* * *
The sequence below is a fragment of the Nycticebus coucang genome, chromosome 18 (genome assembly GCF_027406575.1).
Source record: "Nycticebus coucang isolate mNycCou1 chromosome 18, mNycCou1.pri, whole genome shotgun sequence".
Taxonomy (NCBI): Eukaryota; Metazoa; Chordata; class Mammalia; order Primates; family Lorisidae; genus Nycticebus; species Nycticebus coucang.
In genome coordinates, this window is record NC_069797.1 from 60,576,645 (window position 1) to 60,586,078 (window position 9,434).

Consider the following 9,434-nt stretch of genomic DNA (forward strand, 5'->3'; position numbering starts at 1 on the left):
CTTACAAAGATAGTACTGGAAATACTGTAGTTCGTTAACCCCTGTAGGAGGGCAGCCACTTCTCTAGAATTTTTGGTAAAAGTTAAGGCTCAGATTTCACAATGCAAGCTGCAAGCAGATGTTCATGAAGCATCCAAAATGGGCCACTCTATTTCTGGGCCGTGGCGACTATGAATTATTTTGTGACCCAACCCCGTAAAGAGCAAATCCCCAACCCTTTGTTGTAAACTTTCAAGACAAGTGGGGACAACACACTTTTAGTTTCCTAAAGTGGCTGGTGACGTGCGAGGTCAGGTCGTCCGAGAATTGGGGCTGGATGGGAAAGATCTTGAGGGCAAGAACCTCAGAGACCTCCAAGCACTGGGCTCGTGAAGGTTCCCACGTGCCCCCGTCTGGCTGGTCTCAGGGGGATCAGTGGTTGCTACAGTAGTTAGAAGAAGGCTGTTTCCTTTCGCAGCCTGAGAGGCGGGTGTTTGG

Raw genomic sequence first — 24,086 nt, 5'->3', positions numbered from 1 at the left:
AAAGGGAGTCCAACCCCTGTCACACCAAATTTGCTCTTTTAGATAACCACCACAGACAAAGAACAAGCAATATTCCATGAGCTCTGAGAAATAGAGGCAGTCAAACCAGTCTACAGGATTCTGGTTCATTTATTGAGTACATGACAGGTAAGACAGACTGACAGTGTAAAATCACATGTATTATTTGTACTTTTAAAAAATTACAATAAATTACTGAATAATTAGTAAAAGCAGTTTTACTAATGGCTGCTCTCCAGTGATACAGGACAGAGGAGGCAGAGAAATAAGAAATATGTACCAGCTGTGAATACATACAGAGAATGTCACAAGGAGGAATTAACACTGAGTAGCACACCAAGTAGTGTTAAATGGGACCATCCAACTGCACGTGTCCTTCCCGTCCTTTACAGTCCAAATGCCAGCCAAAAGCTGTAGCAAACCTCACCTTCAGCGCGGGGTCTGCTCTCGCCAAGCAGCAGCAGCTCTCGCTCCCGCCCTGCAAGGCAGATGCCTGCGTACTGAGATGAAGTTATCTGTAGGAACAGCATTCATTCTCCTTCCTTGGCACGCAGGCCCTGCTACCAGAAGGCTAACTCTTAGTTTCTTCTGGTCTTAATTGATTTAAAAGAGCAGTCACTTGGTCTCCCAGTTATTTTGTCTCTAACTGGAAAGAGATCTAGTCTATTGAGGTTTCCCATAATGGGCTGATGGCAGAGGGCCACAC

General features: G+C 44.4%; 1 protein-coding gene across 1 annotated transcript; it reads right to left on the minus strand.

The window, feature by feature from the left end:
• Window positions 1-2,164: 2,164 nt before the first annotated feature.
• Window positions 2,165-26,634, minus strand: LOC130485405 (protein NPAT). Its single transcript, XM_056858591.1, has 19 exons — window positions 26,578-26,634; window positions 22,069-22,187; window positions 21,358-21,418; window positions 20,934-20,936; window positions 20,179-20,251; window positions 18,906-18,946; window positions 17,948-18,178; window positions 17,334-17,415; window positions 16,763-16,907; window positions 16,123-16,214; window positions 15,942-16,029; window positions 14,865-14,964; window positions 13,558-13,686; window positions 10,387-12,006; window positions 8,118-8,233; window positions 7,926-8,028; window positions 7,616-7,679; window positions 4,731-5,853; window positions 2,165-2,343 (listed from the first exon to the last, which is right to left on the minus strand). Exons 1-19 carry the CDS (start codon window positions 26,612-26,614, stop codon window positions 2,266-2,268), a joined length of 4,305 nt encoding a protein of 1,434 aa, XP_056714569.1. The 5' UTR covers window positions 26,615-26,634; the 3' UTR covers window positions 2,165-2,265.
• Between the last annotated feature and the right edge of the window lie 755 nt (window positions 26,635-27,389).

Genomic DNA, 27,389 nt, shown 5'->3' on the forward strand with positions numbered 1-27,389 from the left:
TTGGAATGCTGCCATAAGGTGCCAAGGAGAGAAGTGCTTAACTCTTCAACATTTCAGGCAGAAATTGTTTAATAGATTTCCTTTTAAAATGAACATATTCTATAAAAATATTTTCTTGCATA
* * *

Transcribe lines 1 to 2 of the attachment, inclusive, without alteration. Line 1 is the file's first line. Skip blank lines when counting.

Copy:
The sequence below is a fragment of the Nycticebus coucang genome, chromosome 18 (genome assembly GCF_027406575.1).
Source record: "Nycticebus coucang isolate mNycCou1 chromosome 18, mNycCou1.pri, whole genome shotgun sequence".